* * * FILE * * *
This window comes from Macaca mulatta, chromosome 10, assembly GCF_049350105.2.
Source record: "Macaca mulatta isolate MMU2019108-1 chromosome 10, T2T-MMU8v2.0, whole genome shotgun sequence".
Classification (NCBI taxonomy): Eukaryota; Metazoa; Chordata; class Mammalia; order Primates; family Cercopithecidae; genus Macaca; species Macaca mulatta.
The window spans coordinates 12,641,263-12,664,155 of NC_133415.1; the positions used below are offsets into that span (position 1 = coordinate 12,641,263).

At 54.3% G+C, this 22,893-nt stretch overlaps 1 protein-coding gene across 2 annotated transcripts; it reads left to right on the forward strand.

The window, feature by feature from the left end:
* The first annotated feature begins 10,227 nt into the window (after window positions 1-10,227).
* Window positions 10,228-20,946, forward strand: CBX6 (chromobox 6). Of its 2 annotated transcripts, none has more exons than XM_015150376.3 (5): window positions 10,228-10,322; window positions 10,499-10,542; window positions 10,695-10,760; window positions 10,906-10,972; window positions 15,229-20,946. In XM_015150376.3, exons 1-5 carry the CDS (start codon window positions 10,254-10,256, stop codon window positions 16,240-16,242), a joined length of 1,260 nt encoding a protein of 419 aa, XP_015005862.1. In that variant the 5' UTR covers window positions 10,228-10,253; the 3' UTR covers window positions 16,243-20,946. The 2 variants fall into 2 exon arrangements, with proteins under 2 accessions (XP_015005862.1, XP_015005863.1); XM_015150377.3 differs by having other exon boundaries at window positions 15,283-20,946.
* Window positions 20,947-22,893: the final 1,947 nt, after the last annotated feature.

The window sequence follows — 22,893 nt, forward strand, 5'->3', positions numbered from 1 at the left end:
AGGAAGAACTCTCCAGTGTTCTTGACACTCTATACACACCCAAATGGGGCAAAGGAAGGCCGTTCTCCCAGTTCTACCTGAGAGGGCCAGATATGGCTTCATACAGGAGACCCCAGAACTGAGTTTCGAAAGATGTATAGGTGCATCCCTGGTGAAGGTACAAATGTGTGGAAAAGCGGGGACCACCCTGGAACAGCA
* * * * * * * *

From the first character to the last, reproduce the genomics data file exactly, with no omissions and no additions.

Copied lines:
This window comes from Macaca mulatta, chromosome 10, assembly GCF_049350105.2.
Source record: "Macaca mulatta isolate MMU2019108-1 chromosome 10, T2T-MMU8v2.0, whole genome shotgun sequence".
Classification (NCBI taxonomy): Eukaryota; Metazoa; Chordata; class Mammalia; order Primates; family Cercopithecidae; genus Macaca; species Macaca mulatta.
The window spans coordinates 12,641,263-12,664,155 of NC_133415.1; the positions used below are offsets into that span (position 1 = coordinate 12,641,263).

At 54.3% G+C, this 22,893-nt stretch overlaps 1 protein-coding gene across 2 annotated transcripts; it reads left to right on the forward strand.

The window, feature by feature from the left end:
* The first annotated feature begins 10,227 nt into the window (after window positions 1-10,227).
* Window positions 10,228-20,946, forward strand: CBX6 (chromobox 6). Of its 2 annotated transcripts, none has more exons than XM_015150376.3 (5): window positions 10,228-10,322; window positions 10,499-10,542; window positions 10,695-10,760; window positions 10,906-10,972; window positions 15,229-20,946. In XM_015150376.3, exons 1-5 carry the CDS (start codon window positions 10,254-10,256, stop codon window positions 16,240-16,242), a joined length of 1,260 nt encoding a protein of 419 aa, XP_015005862.1. In that variant the 5' UTR covers window positions 10,228-10,253; the 3' UTR covers window positions 16,243-20,946. The 2 variants fall into 2 exon arrangements, with proteins under 2 accessions (XP_015005862.1, XP_015005863.1); XM_015150377.3 differs by having other exon boundaries at window positions 15,283-20,946.
* Window positions 20,947-22,893: the final 1,947 nt, after the last annotated feature.

The window sequence follows — 22,893 nt, forward strand, 5'->3', positions numbered from 1 at the left end:
AGGAAGAACTCTCCAGTGTTCTTGACACTCTATACACACCCAAATGGGGCAAAGGAAGGCCGTTCTCCCAGTTCTACCTGAGAGGGCCAGATATGGCTTCATACAGGAGACCCCAGAACTGAGTTTCGAAAGATGTATAGGTGCATCCCTGGTGAAGGTACAAATGTGTGGAAAAGCGGGGACCACCCTGGAACAGCA